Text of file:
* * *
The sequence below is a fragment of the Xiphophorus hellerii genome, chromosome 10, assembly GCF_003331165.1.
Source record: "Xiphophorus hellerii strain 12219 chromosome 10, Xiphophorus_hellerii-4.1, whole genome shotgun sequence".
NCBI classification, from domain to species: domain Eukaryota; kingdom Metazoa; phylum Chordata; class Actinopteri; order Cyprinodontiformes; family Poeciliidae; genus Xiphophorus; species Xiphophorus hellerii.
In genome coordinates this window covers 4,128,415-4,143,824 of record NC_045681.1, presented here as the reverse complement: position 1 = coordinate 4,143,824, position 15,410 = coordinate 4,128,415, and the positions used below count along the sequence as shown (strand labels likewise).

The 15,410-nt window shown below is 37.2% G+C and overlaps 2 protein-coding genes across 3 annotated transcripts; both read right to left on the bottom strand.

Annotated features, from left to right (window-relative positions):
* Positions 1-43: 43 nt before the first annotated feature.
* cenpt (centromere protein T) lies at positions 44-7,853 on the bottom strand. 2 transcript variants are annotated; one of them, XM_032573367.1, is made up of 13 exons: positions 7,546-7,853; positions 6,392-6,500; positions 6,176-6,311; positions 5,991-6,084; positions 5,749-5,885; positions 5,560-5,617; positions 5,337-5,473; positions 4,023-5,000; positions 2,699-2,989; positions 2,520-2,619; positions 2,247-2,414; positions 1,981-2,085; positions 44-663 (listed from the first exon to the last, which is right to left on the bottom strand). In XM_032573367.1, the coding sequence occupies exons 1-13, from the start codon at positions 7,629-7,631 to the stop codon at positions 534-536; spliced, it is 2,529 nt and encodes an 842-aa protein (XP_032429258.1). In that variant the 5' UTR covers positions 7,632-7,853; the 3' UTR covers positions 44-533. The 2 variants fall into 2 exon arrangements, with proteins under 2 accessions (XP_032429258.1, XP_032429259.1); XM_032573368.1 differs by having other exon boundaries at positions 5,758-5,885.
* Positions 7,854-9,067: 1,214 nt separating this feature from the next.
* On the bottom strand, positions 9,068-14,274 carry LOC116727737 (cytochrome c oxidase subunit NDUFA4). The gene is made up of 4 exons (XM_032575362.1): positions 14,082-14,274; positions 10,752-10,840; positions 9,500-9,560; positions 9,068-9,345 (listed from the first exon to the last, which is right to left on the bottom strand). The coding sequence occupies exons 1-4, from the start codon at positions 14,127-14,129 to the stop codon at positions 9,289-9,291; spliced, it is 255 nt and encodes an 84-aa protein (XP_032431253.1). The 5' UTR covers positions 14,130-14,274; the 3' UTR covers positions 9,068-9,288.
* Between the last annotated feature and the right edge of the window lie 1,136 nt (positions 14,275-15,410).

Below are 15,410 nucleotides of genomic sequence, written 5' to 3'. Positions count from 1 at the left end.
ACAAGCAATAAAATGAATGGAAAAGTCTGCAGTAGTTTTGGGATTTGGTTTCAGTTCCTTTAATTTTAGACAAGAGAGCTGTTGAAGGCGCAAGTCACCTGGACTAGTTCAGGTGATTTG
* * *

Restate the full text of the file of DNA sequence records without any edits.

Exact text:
The sequence below is a fragment of the Xiphophorus hellerii genome, chromosome 10, assembly GCF_003331165.1.
Source record: "Xiphophorus hellerii strain 12219 chromosome 10, Xiphophorus_hellerii-4.1, whole genome shotgun sequence".
NCBI classification, from domain to species: domain Eukaryota; kingdom Metazoa; phylum Chordata; class Actinopteri; order Cyprinodontiformes; family Poeciliidae; genus Xiphophorus; species Xiphophorus hellerii.
In genome coordinates this window covers 4,128,415-4,143,824 of record NC_045681.1, presented here as the reverse complement: position 1 = coordinate 4,143,824, position 15,410 = coordinate 4,128,415, and the positions used below count along the sequence as shown (strand labels likewise).

The 15,410-nt window shown below is 37.2% G+C and overlaps 2 protein-coding genes across 3 annotated transcripts; both read right to left on the bottom strand.

Annotated features, from left to right (window-relative positions):
* Positions 1-43: 43 nt before the first annotated feature.
* cenpt (centromere protein T) lies at positions 44-7,853 on the bottom strand. 2 transcript variants are annotated; one of them, XM_032573367.1, is made up of 13 exons: positions 7,546-7,853; positions 6,392-6,500; positions 6,176-6,311; positions 5,991-6,084; positions 5,749-5,885; positions 5,560-5,617; positions 5,337-5,473; positions 4,023-5,000; positions 2,699-2,989; positions 2,520-2,619; positions 2,247-2,414; positions 1,981-2,085; positions 44-663 (listed from the first exon to the last, which is right to left on the bottom strand). In XM_032573367.1, the coding sequence occupies exons 1-13, from the start codon at positions 7,629-7,631 to the stop codon at positions 534-536; spliced, it is 2,529 nt and encodes an 842-aa protein (XP_032429258.1). In that variant the 5' UTR covers positions 7,632-7,853; the 3' UTR covers positions 44-533. The 2 variants fall into 2 exon arrangements, with proteins under 2 accessions (XP_032429258.1, XP_032429259.1); XM_032573368.1 differs by having other exon boundaries at positions 5,758-5,885.
* Positions 7,854-9,067: 1,214 nt separating this feature from the next.
* On the bottom strand, positions 9,068-14,274 carry LOC116727737 (cytochrome c oxidase subunit NDUFA4). The gene is made up of 4 exons (XM_032575362.1): positions 14,082-14,274; positions 10,752-10,840; positions 9,500-9,560; positions 9,068-9,345 (listed from the first exon to the last, which is right to left on the bottom strand). The coding sequence occupies exons 1-4, from the start codon at positions 14,127-14,129 to the stop codon at positions 9,289-9,291; spliced, it is 255 nt and encodes an 84-aa protein (XP_032431253.1). The 5' UTR covers positions 14,130-14,274; the 3' UTR covers positions 9,068-9,288.
* Between the last annotated feature and the right edge of the window lie 1,136 nt (positions 14,275-15,410).

Below are 15,410 nucleotides of genomic sequence, written 5' to 3'. Positions count from 1 at the left end.
ACAAGCAATAAAATGAATGGAAAAGTCTGCAGTAGTTTTGGGATTTGGTTTCAGTTCCTTTAATTTTAGACAAGAGAGCTGTTGAAGGCGCAAGTCACCTGGACTAGTTCAGGTGATTTG